Oil and gas marauders are destroying our land, water, and communities all over America
Whether you’re religious or not, seeing flames coming out of your kitchen faucet would be enough to make you fall to your knees, fearing that a cosmic force of incomprehensible evil is loose on our land.
In more and more areas across America, families are discovering to their astonishment that their “water” has turned combustible. Rather than metaphysical, however, the force behind this fiery phenomenon is all too human, and we can even put a name on it: Dick Cheney. His is, after all, the picture-perfect face of snarling political evil, and while you had probably hoped that we’d seen the last of him when he left office three years ago, his presence still looms–including in the form of flaming faucets.
Those flames come straight from behind-the-scenes maneuvers that Cheney began right at the very start of his vice presidency to achieve a personal legislative goal, which he finally did by inserting this arcane bit of language into the 2005 Bush-Cheney energy policy bill: “Paragraph (1) of section 1421(d) of the Safe Drinking Water Act (42 U.S.C. 300h (d)) is amended… [to exclude] the underground injection of fluids or propping agents (other than diesel fuels) pursuant to hydraulic fracturing operations related to oil, gas, or geothermal production activities.” With that, Dick Cheney fracked us.
Hydraulic fracturing–commonly known in the natural gas drilling industry as “fracking”–is as coarse as it sounds. It’s a mining technique for forcing gas (or oil) out of underground rock formations, in particular gas contained within layers of shale rock that generally lie from 5,000 to 20,000 feet beneath Earth’s surface. Here’s how it’s done: (1) a borehole is drilled down to the shale; (2) a pipe is then cemented into the hole to allow millions of gallons of fracking fluid (water and sand slurry laced with nearly 600 chemicals; of those, 71 can cause 10 or more ailments) to be shot under extremely-high pressure straight down the pipe into the shale rock to crack it apart and prop it open; (3) with the shale fractured, the gas that was trapped in it will naturally seek the easiest path to the surface. Drillers intend for that path to be up the drill hole into their storage tanks, but the gas can have a mind of its own, often escaping like a fugitive into local aquifers or into the air. Stuff happens.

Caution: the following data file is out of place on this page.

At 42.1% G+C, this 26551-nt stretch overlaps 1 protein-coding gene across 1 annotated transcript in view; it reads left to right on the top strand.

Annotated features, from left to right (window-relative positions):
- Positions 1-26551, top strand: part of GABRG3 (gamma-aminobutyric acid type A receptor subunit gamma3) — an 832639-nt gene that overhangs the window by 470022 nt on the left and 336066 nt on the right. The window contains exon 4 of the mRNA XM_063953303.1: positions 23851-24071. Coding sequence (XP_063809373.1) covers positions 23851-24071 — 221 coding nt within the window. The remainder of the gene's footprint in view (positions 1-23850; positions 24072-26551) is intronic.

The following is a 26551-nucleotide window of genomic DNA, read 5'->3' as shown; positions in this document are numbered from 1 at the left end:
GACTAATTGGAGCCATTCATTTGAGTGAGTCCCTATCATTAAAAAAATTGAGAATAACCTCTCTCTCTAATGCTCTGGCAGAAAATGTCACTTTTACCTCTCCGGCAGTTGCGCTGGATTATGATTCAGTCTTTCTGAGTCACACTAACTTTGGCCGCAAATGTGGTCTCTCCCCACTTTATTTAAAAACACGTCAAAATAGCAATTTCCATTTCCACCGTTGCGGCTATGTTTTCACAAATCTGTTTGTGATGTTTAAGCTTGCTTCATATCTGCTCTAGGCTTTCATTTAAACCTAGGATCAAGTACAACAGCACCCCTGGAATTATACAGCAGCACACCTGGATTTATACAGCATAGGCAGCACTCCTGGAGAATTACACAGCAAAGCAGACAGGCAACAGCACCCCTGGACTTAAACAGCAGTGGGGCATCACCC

Stuff like gas ending up in the area’s drinking water–leading to such unpleasant surprises as faucets of flame. This tends to upset people, prompting them to action. Thus, to save gas drillers from pesky regulators and bothersome legal liabilities under our Safe Drinking Water Act, the ever-helpful Cheney simply exempted them from the law. Neat.
[FLASHBACK: Aside from his general snarliness and autocratic wickedness, one reason for the Veep's hand-holding attentiveness to the industry is that he has been a central player in it. Prior to becoming George W's vice, he was CEO of Halliburton--a conglomerate that pioneered fracking and is now the industry's number one fracker, hauling in $1.5 billion a year for such destructive drilling work. Halliburton honchos were on Cheney's secret industry task force that he convened in only his second week in office to rewrite the national energy policy. Even while serving as VP, Dick continued drawing annual paychecks from the giant, totaling more than a million dollars from 2001 through 2005! So, not for nothing is his little amendment to our water safety law dubbed "The Halliburton Loophole."]
Maybe you think this doesn’t affect you, because you don’t see any fracking where you live, but there’s a good chance that you soon will, because profiteering drillers have caught a gold rush fever over shale gas. Huge swaths of our landscape are above known deposits–from Los Angeles to New York State (see map)– and more are being found as corporations go for the gold. President Obama and assorted governors have gone all-in to back this wealth of gas (and the tax revenues it might produce), with Obama gushing in a January speech that the US is “the Saudi Arabia of natural gas.”
A fracking Obamination
Fracking operations (benignly called “plays” in industry parlance) are already underway in 34 states, not only in remote rural areas, but also in suburbs and cities. Drillers are now pushing technologies to cause larger fractures in the subterranean rock, intending to extract more than half of America’s natural gas from shale plays by the end of this decade.
Natural gas is being touted by the industry and its tail-wagging politicos as clean and cheap–the “magic bullet” for our energy problems. Before we swallow such hype, however, let’s just note that the process is named “fracturing” for a reason–it’s inherently destructive, dirty–and way more costly than the market price of the fuel admits.